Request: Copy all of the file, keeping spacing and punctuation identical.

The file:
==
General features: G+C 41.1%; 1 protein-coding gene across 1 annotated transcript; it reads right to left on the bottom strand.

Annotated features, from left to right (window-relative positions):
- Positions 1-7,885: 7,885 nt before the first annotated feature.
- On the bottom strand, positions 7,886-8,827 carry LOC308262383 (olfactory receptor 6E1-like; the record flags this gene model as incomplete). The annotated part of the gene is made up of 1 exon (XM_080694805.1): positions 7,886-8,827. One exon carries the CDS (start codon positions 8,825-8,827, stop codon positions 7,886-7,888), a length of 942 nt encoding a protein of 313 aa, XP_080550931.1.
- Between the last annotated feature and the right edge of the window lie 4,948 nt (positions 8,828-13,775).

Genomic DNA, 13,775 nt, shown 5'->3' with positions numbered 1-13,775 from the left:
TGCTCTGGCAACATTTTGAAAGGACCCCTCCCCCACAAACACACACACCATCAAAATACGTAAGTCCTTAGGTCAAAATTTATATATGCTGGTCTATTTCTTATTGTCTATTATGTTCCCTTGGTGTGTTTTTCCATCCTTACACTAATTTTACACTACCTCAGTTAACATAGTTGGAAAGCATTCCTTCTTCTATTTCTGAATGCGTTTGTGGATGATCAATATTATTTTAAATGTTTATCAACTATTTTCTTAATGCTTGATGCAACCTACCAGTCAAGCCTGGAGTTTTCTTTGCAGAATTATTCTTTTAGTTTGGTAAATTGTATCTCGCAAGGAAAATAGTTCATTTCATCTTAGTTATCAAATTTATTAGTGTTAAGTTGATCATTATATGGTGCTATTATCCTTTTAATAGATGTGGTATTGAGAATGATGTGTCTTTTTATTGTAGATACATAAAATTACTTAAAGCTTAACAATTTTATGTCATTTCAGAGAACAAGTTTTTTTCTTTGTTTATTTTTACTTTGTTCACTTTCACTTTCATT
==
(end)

General features: G+C 41.1%; 1 protein-coding gene across 1 annotated transcript; it reads right to left on the bottom strand.

Annotated features, from left to right (window-relative positions):
- Positions 1-7,885: 7,885 nt before the first annotated feature.
- On the bottom strand, positions 7,886-8,827 carry LOC308262383 (olfactory receptor 6E1-like; the record flags this gene model as incomplete). The annotated part of the gene is made up of 1 exon (XM_080694805.1): positions 7,886-8,827. One exon carries the CDS (start codon positions 8,825-8,827, stop codon positions 7,886-7,888), a length of 942 nt encoding a protein of 313 aa, XP_080550931.1.
- Between the last annotated feature and the right edge of the window lie 4,948 nt (positions 8,828-13,775).

Genomic DNA, 13,775 nt, shown 5'->3' with positions numbered 1-13,775 from the left:
TGCTCTGGCAACATTTTGAAAGGACCCCTCCCCCACAAACACACACACCATCAAAATACGTAAGTCCTTAGGTCAAAATTTATATATGCTGGTCTATTTCTTATTGTCTATTATGTTCCCTTGGTGTGTTTTTCCATCCTTACACTAATTTTACACTACCTCAGTTAACATAGTTGGAAAGCATTCCTTCTTCTATTTCTGAATGCGTTTGTGGATGATCAATATTATTTTAAATGTTTATCAACTATTTTCTTAATGCTTGATGCAACCTACCAGTCAAGCCTGGAGTTTTCTTTGCAGAATTATTCTTTTAGTTTGGTAAATTGTATCTCGCAAGGAAAATAGTTCATTTCATCTTAGTTATCAAATTTATTAGTGTTAAGTTGATCATTATATGGTGCTATTATCCTTTTAATAGATGTGGTATTGAGAATGATGTGTCTTTTTATTGTAGATACATAAAATTACTTAAAGCTTAACAATTTTATGTCATTTCAGAGAACAAGTTTTTTTCTTTGTTTATTTTTACTTTGTTCACTTTCACTTTCATT